One of the many great, forgotten cocktails found in Ted Haigh's book is the Lucien Gaudin, made from ingredients that would cause a lover of vodka martinis to collapse in the fetal position. I had glanced at the recipe in the book, but was inspired to give it a shot after a post on Serious Eats written by Paul Clarke of Imbibe magazine and The Cocktail Chronicles blog.
The cocktail is named after French fencing legend Lucien Gaudin, famous for winning gold medals in the 1924 and 1928 Olympic Games. He also died from one of the saddest cases of bruised pride I've ever seen: "Gaudin committed suicide in 1934 after being wounded on the thumb by a nonfencer during a duel."
Compare that minor injury to the old Austrian "dueling scar" or Renommierschmiss that was a badge of honor and mark of social status. Ritual scarring is not unknown in various cultures around the world, but I wonder how Mom felt when young Helmut came home on Christmas break with his face sliced up from swordfighting at Universität.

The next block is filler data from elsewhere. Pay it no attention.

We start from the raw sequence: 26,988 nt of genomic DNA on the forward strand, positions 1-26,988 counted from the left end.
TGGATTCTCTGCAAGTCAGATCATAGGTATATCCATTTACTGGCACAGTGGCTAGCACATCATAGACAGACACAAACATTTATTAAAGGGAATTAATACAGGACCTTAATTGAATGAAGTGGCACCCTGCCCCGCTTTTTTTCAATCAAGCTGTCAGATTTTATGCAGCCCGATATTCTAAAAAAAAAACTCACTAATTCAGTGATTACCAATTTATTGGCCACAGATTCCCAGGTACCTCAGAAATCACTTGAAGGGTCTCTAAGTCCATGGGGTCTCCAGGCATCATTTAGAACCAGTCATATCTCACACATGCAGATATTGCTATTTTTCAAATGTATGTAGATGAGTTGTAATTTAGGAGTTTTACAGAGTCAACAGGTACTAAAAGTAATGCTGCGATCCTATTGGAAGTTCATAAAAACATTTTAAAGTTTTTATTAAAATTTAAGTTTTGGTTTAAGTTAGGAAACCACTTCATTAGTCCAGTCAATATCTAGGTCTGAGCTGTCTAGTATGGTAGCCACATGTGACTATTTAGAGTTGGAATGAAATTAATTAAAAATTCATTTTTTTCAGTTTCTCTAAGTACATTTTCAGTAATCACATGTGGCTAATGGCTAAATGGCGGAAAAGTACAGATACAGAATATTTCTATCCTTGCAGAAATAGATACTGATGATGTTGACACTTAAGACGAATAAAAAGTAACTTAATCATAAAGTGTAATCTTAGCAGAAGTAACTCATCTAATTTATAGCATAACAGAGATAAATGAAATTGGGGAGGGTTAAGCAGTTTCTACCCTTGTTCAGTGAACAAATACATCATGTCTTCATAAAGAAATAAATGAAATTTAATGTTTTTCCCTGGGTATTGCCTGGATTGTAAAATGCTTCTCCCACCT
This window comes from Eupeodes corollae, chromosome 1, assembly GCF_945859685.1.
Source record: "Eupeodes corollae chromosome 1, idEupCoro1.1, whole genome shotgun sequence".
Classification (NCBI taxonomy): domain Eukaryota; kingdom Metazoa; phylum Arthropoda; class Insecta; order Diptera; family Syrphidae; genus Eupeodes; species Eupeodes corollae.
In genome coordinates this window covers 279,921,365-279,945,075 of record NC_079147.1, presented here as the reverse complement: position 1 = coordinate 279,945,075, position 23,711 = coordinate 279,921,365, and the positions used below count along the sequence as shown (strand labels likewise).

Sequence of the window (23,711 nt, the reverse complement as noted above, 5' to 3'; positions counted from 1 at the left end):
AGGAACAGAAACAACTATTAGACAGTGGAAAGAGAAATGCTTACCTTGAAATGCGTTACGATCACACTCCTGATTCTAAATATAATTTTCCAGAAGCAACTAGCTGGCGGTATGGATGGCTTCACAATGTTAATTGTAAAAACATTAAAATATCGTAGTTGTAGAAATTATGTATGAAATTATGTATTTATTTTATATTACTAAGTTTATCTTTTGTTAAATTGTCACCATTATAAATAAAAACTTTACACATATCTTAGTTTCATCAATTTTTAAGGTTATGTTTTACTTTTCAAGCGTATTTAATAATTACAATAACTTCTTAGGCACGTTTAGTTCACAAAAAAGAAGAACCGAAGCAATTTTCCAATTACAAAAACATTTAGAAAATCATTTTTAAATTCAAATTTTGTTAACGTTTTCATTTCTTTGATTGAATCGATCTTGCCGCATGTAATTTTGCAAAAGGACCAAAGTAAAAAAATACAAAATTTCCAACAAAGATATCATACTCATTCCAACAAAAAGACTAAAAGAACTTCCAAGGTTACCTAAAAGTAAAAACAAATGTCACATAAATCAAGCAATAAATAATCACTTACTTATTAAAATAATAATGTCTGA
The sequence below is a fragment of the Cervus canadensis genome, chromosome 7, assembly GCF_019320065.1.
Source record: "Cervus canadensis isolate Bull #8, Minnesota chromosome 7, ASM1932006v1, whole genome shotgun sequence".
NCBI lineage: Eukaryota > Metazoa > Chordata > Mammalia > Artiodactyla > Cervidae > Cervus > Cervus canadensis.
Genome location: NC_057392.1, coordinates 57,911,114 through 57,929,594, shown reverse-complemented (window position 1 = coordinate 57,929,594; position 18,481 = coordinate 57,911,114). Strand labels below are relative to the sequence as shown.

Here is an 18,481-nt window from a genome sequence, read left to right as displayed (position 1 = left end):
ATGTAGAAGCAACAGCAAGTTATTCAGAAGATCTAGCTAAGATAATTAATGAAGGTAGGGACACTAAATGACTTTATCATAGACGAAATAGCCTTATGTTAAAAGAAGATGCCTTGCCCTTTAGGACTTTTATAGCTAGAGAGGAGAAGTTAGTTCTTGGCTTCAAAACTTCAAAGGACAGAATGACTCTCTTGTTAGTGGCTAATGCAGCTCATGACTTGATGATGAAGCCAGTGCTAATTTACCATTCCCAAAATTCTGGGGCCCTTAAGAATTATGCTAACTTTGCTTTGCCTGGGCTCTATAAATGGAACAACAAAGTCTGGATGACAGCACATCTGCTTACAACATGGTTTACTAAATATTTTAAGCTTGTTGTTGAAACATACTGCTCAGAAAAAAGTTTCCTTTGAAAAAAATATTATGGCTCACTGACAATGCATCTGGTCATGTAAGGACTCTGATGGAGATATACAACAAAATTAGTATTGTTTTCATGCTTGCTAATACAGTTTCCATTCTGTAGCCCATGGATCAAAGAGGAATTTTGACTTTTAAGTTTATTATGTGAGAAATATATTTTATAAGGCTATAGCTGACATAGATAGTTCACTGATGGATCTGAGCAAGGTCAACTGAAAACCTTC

1 oz. Gin
½ oz. Campari
½ oz. Cointreau
½ oz. White Vermouth
Combine in a shaker with ice, stir, and strain to serve.
This looks deceptively like cherry Kool-Aid®, but don't let the color fool you. Despite the presence of sugar in the Cointreau and Campari, there is nothing sweet about this cocktail. In fact, such sweetness as there is barely blunts the edge of an insanely bitter, orange peel-flavored cocktail. It's the bastard offspring of a Martini and a Negroni.
That's not a criticism; as stated many times I love bitter flavors. Bring me my coffee black, and my beer full of hops. I think that the Negroni is a little more balanced, but the Lucien Gaudin is a fun change of pace and it's always nice to have another Campari cocktail in the old recipe file.